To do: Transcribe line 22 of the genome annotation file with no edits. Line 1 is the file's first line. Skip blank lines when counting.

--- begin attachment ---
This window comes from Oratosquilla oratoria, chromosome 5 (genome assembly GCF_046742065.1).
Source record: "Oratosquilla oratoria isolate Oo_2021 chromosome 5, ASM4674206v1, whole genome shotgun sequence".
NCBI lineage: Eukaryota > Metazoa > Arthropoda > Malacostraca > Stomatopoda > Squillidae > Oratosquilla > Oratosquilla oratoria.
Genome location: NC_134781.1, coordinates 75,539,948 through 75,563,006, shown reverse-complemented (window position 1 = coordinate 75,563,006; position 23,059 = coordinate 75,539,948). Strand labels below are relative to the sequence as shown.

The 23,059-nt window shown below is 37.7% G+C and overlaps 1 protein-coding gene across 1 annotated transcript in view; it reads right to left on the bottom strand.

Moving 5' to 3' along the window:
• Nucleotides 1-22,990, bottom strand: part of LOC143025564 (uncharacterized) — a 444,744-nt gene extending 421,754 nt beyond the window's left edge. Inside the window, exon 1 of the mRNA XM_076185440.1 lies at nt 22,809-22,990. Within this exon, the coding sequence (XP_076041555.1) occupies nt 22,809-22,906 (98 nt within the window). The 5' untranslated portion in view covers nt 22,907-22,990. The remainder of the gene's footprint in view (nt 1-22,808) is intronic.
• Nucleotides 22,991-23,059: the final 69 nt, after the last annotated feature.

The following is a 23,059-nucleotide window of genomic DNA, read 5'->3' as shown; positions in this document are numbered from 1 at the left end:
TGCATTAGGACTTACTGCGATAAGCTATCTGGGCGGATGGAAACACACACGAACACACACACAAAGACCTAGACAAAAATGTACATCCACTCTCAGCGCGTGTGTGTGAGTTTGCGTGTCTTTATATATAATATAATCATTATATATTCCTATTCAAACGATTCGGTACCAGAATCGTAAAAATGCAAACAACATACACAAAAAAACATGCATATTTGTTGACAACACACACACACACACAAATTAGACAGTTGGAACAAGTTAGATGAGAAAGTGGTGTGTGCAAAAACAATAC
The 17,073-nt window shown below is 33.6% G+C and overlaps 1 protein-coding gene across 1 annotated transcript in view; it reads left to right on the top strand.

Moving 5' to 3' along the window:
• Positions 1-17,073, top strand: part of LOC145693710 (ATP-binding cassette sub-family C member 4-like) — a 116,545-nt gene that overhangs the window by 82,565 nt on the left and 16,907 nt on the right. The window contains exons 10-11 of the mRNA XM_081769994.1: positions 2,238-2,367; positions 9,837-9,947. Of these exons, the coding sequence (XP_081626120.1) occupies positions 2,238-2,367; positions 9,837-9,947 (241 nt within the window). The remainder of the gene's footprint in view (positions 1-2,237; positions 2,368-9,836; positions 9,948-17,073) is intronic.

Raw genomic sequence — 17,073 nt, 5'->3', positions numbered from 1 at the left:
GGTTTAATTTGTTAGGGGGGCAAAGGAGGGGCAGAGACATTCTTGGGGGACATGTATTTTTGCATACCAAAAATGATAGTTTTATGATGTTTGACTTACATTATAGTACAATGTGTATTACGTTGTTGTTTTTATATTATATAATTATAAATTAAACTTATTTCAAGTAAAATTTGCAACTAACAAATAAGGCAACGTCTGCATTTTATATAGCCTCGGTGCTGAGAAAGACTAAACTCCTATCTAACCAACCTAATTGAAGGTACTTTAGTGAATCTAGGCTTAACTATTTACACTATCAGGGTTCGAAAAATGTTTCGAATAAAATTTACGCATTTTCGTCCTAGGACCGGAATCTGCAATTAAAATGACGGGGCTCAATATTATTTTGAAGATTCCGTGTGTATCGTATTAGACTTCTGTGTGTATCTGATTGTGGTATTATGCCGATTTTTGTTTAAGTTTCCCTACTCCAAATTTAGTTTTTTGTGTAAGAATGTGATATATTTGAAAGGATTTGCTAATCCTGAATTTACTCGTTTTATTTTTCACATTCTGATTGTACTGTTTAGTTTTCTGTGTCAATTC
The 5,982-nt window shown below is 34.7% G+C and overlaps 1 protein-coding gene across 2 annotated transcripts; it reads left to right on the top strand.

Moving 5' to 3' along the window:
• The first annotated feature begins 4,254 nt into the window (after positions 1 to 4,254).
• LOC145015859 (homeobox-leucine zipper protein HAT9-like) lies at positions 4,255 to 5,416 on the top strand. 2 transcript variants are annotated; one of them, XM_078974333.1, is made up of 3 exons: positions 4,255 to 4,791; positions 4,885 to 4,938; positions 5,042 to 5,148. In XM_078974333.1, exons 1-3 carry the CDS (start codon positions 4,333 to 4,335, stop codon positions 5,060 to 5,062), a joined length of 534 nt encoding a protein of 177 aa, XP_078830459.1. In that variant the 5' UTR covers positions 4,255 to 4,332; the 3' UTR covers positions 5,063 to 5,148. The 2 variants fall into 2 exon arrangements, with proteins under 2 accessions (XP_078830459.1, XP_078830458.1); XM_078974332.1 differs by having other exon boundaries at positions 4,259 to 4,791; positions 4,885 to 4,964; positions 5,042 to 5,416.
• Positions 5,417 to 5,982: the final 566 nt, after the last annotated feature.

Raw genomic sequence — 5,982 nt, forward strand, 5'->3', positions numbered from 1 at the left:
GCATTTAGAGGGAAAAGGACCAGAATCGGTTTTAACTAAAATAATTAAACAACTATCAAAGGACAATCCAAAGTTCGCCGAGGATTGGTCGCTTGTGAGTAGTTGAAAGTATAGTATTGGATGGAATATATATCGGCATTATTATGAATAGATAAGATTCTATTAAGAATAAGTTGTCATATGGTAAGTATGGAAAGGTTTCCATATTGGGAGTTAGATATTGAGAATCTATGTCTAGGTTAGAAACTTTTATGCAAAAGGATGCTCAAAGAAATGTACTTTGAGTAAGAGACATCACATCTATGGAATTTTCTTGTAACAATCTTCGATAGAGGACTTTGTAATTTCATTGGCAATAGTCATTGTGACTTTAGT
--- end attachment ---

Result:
GCATTTAGAGGGAAAAGGACCAGAATCGGTTTTAACTAAAATAATTAAACAACTATCAAAGGACAATCCAAAGTTCGCCGAGGATTGGTCGCTTGTGAGTAGTTGAAAGTATAGTATTGGATGGAATATATATCGGCATTATTATGAATAGATAAGATTCTATTAAGAATAAGTTGTCATATGGTAAGTATGGAAAGGTTTCCATATTGGGAGTTAGATATTGAGAATCTATGTCTAGGTTAGAAACTTTTATGCAAAAGGATGCTCAAAGAAATGTACTTTGAGTAAGAGACATCACATCTATGGAATTTTCTTGTAACAATCTTCGATAGAGGACTTTGTAATTTCATTGGCAATAGTCATTGTGACTTTAGT